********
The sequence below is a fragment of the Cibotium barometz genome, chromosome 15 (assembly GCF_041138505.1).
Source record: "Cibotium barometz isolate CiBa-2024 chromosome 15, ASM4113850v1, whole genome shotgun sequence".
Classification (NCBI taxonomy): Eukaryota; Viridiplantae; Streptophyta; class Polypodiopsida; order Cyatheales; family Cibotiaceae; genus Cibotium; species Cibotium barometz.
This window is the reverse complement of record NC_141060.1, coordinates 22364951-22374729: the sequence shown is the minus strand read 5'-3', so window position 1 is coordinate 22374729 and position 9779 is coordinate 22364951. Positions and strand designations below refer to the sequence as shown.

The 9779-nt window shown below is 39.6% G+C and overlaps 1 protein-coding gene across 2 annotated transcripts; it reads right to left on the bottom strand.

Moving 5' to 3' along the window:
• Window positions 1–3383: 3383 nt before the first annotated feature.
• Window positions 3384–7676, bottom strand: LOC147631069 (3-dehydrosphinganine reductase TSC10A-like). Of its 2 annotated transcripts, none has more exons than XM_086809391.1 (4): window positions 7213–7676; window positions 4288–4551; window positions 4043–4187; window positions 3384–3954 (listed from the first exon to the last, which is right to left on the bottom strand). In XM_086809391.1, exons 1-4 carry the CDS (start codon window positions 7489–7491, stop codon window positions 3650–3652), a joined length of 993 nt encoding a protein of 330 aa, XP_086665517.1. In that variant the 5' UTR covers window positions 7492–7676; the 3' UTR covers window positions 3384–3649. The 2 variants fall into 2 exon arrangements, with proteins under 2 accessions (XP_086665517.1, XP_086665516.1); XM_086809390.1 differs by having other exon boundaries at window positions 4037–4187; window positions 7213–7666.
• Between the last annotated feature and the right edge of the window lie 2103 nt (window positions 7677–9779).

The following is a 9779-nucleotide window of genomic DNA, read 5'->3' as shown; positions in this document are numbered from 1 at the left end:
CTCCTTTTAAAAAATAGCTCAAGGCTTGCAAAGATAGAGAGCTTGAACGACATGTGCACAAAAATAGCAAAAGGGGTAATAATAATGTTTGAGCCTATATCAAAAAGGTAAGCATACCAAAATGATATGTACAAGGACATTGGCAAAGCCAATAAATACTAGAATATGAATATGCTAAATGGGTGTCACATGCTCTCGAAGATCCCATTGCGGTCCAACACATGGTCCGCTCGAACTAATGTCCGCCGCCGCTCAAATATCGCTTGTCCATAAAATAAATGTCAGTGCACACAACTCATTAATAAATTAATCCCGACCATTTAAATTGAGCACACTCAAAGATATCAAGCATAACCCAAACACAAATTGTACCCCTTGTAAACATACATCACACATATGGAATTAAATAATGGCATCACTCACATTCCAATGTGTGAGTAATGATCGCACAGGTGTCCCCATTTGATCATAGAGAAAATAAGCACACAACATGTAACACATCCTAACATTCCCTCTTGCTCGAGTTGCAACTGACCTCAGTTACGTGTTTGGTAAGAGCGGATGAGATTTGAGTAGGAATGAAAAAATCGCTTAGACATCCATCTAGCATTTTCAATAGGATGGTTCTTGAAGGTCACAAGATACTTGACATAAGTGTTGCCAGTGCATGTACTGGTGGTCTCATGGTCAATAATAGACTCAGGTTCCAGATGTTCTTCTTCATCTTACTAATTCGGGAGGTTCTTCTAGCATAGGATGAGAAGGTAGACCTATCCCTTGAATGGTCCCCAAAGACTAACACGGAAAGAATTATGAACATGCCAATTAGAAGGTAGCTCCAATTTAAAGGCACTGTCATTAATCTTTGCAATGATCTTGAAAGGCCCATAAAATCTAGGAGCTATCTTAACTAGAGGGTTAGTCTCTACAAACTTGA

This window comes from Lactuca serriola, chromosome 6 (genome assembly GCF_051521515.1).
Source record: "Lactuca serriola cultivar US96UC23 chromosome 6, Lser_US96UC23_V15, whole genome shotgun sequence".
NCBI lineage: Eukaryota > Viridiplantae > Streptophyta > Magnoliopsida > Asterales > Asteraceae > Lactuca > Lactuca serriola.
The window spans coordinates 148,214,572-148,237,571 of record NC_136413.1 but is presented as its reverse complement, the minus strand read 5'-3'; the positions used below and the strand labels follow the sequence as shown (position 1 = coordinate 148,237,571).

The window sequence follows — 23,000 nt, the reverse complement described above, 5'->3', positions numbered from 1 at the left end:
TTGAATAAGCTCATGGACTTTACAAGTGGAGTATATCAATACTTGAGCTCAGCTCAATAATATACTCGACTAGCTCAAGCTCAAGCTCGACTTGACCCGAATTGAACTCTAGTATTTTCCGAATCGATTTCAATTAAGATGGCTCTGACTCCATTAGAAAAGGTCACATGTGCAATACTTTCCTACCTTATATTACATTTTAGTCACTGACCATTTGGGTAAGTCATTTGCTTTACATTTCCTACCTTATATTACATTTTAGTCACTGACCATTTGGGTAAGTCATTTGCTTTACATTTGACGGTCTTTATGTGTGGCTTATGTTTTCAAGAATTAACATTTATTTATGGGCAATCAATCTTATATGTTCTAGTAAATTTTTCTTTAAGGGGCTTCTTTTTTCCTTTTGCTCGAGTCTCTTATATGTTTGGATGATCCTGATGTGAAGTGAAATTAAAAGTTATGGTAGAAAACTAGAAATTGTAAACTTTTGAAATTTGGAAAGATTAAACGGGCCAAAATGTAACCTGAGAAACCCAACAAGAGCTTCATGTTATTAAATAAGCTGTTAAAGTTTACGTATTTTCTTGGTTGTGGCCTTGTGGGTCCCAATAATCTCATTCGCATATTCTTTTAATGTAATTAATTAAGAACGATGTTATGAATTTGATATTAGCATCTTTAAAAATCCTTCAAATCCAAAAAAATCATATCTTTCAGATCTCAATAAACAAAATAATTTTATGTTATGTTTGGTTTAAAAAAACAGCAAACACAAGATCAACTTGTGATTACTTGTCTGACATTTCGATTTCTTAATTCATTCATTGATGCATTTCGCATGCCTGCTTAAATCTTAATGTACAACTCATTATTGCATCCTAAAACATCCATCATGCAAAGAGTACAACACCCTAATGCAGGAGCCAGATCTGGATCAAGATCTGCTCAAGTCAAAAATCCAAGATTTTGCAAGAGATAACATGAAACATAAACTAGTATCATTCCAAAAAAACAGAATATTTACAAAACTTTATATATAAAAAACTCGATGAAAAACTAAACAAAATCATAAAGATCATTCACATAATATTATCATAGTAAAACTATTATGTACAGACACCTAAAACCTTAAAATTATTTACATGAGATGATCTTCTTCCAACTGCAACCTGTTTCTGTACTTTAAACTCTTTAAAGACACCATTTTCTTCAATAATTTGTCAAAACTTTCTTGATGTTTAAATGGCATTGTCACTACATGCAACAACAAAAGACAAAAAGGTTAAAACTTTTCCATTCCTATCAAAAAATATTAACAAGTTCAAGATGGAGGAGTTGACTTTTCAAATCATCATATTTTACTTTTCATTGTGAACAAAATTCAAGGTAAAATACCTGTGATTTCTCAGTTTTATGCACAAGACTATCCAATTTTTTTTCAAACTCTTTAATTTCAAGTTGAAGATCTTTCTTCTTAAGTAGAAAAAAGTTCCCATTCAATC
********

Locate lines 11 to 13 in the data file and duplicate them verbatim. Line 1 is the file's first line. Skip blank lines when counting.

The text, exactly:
CTCCTTTTAAAAAATAGCTCAAGGCTTGCAAAGATAGAGAGCTTGAACGACATGTGCACAAAAATAGCAAAAGGGGTAATAATAATGTTTGAGCCTATATCAAAAAGGTAAGCATACCAAAATGATATGTACAAGGACATTGGCAAAGCCAATAAATACTAGAATATGAATATGCTAAATGGGTGTCACATGCTCTCGAAGATCCCATTGCGGTCCAACACATGGTCCGCTCGAACTAATGTCCGCCGCCGCTCAAATATCGCTTGTCCATAAAATAAATGTCAGTGCACACAACTCATTAATAAATTAATCCCGACCATTTAAATTGAGCACACTCAAAGATATCAAGCATAACCCAAACACAAATTGTACCCCTTGTAAACATACATCACACATATGGAATTAAATAATGGCATCACTCACATTCCAATGTGTGAGTAATGATCGCACAGGTGTCCCCATTTGATCATAGAGAAAATAAGCACACAACATGTAACACATCCTAACATTCCCTCTTGCTCGAGTTGCAACTGACCTCAGTTACGTGTTTGGTAAGAGCGGATGAGATTTGAGTAGGAATGAAAAAATCGCTTAGACATCCATCTAGCATTTTCAATAGGATGGTTCTTGAAGGTCACAAGATACTTGACATAAGTGTTGCCAGTGCATGTACTGGTGGTCTCATGGTCAATAATAGACTCAGGTTCCAGATGTTCTTCTTCATCTTACTAATTCGGGAGGTTCTTCTAGCATAGGATGAGAAGGTAGACCTATCCCTTGAATGGTCCCCAAAGACTAACACGGAAAGAATTATGAACATGCCAATTAGAAGGTAGCTCCAATTTAAAGGCACTGTCATTAATCTTTGCAATGATCTTGAAAGGCCCATAAAATCTAGGAGCTATCTTAACTAGAGGGTTAGTCTCTACAAACTTGA

This window comes from Lactuca serriola, chromosome 6 (genome assembly GCF_051521515.1).
Source record: "Lactuca serriola cultivar US96UC23 chromosome 6, Lser_US96UC23_V15, whole genome shotgun sequence".